The High Line, an innovative promenade created on a disused elevated railway in Manhattan, is one of the world’s most iconic new urban landmarks. Since the opening of its first section in 2009, this unique greenway has exceeded all expectations in terms of attracting visitors, investment, and property development to Manhattan’s West Side. Frequently celebrated as a monument to community-led activism, adaptive re-use of urban infrastructure, and innovative ecological design, the High Line is being used as a model for numerous urban redevelopment plans proliferating worldwide.
Deconstructing the High Line is the first book to analyze the High Line from multiple perspectives, critically assessing its aesthetic, economic, ecological, symbolic, and social impacts. Including several essays by planners and architects directly involved in the High Line’s design, this volume also brings together a diverse range of scholars from the fields of urban studies, geography, anthropology, sociology, and cultural studies. Together, they offer insights into the project’s remarkable success, while also giving serious consideration to the critical charge that the High Line is “Disney World on the Hudson,” a project that has merely greened, sanitized, and gentrified an urban neighborhood while displacing longstanding residents and businesses.
Deconstructing the High Line is not just for New Yorkers, but for anyone interested in larger issues of public space, neoliberal redevelopment, creative design practice, and urban renewal.
For much of the twentieth century, industrialized nations addressed social problems, such as workers' compensation benefits and social welfare programs, in terms of spreading risk. But in recent years a new approach has emerged: using risk both as a way to conceive of and address social problems and as an incentive to reduce individual claims on collective resources.
Embracing Risk explores this new approach from a variety of perspectives. The first part of the book focuses on the interplay between risk and insurance in various historical and social contexts. The second part examines how risk is used to govern fields outside the realm of insurance, from extreme sports to policing, mental health institutions, and international law. Offering an original approach to risk, insurance, and responsibility, the provocative and wide-ranging essays in Embracing Risk demonstrate that risk has moved well beyond its origins in the insurance trade to become a central organizing principle of social and cultural life.
Shareholder litigation and class action suits play a key role in protecting investors and regulating big businesses. But Directors and Officers liability insurance shields corporations and their managers from the financial consequences of many illegal acts, as evidenced by the recent Enron scandal and many of last year’s corporate financial meltdowns. Ensuring Corporate Misconduct demonstrates for the first time how corporations use insurance to avoid responsibility for corporate misconduct, dangerously undermining the impact of securities laws.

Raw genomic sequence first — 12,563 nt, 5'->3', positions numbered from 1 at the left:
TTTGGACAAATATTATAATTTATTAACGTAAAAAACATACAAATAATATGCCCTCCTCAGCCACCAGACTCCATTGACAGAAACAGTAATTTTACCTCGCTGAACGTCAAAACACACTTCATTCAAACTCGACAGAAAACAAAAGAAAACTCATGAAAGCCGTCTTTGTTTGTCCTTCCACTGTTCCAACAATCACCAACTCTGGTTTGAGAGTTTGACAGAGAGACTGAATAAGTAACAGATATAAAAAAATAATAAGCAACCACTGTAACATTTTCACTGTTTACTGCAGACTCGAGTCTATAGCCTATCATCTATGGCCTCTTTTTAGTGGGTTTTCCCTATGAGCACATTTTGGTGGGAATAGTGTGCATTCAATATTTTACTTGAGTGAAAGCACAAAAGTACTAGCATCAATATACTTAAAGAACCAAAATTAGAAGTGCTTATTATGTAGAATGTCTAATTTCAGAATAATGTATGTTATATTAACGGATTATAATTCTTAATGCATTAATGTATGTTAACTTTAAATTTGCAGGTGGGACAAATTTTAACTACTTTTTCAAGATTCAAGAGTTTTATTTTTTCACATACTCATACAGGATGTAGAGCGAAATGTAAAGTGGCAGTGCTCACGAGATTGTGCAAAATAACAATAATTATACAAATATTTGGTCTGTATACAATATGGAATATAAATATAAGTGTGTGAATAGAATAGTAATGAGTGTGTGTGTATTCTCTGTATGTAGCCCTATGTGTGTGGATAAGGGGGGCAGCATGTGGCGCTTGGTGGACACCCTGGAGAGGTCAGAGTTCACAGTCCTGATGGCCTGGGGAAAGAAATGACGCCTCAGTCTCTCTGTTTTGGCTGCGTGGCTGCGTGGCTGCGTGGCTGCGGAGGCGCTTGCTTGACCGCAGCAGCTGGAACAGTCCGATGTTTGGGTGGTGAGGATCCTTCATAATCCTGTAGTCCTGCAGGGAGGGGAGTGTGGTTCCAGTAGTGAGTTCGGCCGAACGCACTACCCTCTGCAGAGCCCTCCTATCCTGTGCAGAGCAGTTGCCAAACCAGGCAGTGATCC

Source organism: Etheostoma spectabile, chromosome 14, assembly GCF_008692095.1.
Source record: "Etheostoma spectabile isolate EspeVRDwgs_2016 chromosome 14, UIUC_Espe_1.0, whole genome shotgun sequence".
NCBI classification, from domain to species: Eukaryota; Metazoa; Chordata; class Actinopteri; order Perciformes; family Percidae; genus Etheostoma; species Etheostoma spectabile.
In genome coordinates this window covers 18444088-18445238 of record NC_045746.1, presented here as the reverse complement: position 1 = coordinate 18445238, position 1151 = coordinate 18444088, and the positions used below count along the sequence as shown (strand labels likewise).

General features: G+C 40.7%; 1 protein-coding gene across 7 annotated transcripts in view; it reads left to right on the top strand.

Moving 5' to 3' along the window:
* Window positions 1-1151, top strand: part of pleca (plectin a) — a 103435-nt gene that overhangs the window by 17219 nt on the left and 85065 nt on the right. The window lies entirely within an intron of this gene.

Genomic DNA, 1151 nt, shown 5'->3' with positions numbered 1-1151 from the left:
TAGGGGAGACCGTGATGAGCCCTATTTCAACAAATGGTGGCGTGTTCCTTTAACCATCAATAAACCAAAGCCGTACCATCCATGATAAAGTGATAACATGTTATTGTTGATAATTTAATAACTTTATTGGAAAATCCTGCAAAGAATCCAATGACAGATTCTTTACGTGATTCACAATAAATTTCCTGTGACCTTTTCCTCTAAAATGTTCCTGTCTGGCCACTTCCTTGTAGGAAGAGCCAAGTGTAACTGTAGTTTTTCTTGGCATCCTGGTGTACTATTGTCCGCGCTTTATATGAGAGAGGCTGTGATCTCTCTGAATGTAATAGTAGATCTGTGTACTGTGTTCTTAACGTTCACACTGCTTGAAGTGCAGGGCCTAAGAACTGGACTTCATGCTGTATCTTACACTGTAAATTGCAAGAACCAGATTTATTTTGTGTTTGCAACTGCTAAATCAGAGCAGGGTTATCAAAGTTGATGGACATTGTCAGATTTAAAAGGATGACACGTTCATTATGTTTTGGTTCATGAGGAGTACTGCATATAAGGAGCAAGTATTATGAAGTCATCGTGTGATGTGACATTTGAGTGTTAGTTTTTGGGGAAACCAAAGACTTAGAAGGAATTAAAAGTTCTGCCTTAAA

As Tom Baker and Sean J. Griffith demonstrate, this need not be the case. Opening up the formerly closed world of corporate insurance, the authors interviewed people from every part of the industry in order to show the different instances where insurance companies could step in and play a constructive role in strengthening corporate governance—yet currently do not. Ensuring Corporate Misconduct concludes with a set of readily implementable reforms that could significantly rehabilitate the system.
American health care is in crisis because of exploding medical malpractice litigation. Insurance premiums for doctors and malpractice lawsuits are skyrocketing, rendering doctors both afraid and unable to afford to continue to practice medicine. Undeserving victims sue at the drop of a hat, egged on by greedy lawyers, and receive eye-popping awards that insurance companies, hospitals, and doctors themselves struggle to pay. The plaintiffs and lawyers always win; doctors, and the nonlitigious, always lose; and affordable health care is the real victim.
This, according to Tom Baker, is the myth of medical malpractice, and as a reality check he offers The Medical Malpractice Myth, a stunning dismantling of this familiar, but inaccurate, picture of the health care industry. Are there too many medical malpractice suits? No, according to Baker; there is actually a great deal more medical malpractice, with only a fraction of the cases ever seeing the inside of a courtroom. Is too much litigation to blame for the malpractice insurance crisis? No, for that we can look to financial trends and competitive behavior in the insurance industry. Are these lawsuits frivolous? Very rarely. Point by point, Baker—a leading authority on insurance and law—pulls together the research that demolishes the myths that have taken hold about medical malpractice and suggests a series of legal reforms that would help doctors manage malpractice insurance while also improving patient safety and medical accountability.
President Bush has made medical malpractice reform a priority in his last term in office, but if history is any indication, legislative reform would only worsen the situation and perpetuate the gross misunderstanding of it. The debate surely will be transformed by The Medical Malpractice Myth, a book aimed squarely at general readers but with radical conclusions that speak to the highest level of domestic policymaking.